Incidentally, America is the only country (that we know of) that calls alcoholic cider hard cider. In England it’s just cider. Stephen Schuurman of Winchester Cider Works says, “Our aim is to drop the word hard through education.” Stephen is English, btw.
Alongside apples, cider (along with almost every other crop really) owes a huge head nod to the humble but vital bee. Bees have a very important job in cider making — without pollination, there’s no fruit. And without fruit, there’s no cider. So, all hail bees! In fact, Blue Bee Cider is named after the blue orchard bee. Courtney Mailey told us, “a honey bee sets 60 fruit in a day. A blue bee sets 2000. They’re more productive.” And busy!
Types Of Hard Cider
American cider makers are experimenting, and styles of cider can and do vary wildly. It helps to get your head around some basic styles to understand the huge variety of ciders on the market today.
Dry Cider – less than 0.5% residual sugar. Tannic and acidic, often aged in barrels.
Off-Dry Cider – 1-2% residual sugar.
Semi-Dry and Semi-Sweet Ciders – anything above 2% sugar.
Farmhouse Cider – often made with native yeasts and a higher ABV — up to 12%.
The notion of sweetness in cider can be confusing. How can you tell from looking at a bottle of cider if it’s dry, off-dry or semi-dry? We asked Anne Shelton of Albemarle Cider Works if the cider world had a dryness scale, similar to the Riesling IRF scale. According to Ann, “Levels of dryness in the cider community vary. We have no confirmed scale yet.” We’re holding out hope that a dryness scale will be settled on in the future.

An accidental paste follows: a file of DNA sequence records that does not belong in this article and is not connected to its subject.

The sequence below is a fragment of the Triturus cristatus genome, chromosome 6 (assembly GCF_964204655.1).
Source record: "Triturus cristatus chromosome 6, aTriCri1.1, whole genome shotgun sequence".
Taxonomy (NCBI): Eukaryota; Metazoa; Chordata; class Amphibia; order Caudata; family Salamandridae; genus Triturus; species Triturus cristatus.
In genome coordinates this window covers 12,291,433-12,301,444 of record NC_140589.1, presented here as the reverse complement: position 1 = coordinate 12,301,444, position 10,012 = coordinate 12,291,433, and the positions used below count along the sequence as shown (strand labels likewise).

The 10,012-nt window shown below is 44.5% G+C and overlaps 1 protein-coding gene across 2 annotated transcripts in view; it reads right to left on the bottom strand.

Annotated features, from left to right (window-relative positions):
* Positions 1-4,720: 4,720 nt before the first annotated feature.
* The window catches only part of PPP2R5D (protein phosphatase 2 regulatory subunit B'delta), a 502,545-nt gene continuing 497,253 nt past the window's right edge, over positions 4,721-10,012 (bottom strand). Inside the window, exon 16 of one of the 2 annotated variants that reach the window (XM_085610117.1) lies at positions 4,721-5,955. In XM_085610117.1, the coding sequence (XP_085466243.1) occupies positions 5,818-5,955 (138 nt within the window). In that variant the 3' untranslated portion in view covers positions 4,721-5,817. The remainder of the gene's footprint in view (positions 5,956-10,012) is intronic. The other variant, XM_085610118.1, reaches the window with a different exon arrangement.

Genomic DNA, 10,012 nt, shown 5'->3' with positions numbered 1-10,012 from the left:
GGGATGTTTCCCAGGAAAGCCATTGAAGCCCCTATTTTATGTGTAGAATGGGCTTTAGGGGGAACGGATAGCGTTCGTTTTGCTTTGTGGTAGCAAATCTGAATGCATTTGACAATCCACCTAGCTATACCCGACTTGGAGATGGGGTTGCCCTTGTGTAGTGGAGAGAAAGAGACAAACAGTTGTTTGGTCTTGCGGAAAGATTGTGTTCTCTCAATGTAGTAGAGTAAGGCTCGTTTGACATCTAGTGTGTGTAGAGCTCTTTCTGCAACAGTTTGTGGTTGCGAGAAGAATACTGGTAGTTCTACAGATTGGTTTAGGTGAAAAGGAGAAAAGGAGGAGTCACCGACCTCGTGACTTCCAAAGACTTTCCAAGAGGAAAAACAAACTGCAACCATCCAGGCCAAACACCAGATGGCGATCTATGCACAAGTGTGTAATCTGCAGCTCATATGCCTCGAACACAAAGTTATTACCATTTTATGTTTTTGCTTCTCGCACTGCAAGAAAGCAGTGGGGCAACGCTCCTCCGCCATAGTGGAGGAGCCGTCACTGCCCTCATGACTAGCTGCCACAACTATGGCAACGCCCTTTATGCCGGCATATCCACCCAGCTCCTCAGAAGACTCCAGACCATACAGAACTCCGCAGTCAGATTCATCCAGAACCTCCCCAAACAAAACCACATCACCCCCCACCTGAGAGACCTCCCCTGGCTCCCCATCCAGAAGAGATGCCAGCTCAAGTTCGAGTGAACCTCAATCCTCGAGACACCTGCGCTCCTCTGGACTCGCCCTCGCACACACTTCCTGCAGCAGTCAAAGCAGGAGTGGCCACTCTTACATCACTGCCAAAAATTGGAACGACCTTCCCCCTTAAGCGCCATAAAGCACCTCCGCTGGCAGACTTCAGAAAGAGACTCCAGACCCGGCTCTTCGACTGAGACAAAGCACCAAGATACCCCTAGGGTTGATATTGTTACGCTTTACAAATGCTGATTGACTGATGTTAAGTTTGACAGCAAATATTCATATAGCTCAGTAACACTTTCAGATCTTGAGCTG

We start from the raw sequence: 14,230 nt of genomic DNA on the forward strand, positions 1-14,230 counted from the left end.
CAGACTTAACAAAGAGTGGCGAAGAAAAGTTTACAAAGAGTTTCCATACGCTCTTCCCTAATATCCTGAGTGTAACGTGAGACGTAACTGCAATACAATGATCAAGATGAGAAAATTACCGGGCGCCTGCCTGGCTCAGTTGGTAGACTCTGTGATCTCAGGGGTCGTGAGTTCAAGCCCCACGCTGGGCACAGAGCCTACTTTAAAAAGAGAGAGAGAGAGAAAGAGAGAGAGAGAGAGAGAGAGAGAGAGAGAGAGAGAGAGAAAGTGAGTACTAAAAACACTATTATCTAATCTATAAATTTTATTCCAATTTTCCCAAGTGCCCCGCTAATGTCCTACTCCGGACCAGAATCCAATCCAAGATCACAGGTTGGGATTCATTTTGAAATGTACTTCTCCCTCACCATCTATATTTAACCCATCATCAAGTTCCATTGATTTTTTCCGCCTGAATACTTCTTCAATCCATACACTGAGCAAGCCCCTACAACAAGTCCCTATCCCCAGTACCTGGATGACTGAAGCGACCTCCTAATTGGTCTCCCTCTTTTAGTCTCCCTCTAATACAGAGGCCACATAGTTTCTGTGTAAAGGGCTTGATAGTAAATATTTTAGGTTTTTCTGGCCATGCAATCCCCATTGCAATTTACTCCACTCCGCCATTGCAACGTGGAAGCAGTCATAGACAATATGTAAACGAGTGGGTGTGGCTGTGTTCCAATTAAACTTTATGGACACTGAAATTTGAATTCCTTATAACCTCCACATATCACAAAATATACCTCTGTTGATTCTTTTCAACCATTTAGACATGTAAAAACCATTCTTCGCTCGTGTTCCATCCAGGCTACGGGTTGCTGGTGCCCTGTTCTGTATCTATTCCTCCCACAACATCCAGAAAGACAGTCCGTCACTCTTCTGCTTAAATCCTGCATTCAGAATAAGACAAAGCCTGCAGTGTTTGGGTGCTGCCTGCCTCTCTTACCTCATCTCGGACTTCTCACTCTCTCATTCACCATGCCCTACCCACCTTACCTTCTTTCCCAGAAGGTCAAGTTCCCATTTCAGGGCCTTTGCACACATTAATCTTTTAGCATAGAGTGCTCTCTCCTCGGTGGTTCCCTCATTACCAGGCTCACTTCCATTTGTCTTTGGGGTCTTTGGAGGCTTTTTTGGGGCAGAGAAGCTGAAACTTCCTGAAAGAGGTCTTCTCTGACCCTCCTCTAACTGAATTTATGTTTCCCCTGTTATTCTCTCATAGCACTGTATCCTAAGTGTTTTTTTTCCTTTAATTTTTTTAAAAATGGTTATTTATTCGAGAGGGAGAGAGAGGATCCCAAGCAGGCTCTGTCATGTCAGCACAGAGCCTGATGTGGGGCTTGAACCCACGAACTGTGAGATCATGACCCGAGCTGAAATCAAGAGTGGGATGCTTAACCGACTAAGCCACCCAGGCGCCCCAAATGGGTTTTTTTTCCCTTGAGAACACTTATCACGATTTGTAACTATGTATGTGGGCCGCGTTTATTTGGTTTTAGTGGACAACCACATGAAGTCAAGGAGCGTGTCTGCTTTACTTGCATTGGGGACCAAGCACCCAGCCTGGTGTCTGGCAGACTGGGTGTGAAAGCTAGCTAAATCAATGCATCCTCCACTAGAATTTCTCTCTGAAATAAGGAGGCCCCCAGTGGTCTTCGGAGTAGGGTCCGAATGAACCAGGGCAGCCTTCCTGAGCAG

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How To Serve Hard Cider
As with any other alcoholic drink, hard cider can be served in a variety of ways.
Some people like to drink hard cider cold, just like they would drink beer or soda. Others prefer to serve it at room temperature, or slightly warmed. And still others enjoy a nice, warm hard cider fireside.
Hard cider can also be used in cocktails. For example, you could mix hard cider with bourbon to make a Kentucky Buck, or with ginger beer to make a Moscow Mule. There are endless possibilities!
Make Your Own
Just like wine, making your own hard cider at home is an entirely approachable hobby. With just a few pieces of brewing equipment, some of which you probably already have handy, and some simple equipment, you can turn out very drinkable cider at home.
Many home brewers start with unpasteurized apple cider available in pretty much any grocery store.
There are plenty of great resources for making cider at home. For starters check out this comprehensive post from Reddit, it covers all of the basics you need to get started.
If your looking for a bit more detail grab a copy of The Big Book Of Cidermaking from Kirsten Shockey. This bestseller has led many a budding cider maker to the promise land of amazing homemade cider.
Of course, there are also plenty of great hard cider making kits available to help you get started on your own DIY hard cider.
A special thanks go out to six of the finest cider makers in Virginia for the inspiration and information needed to make this article happen.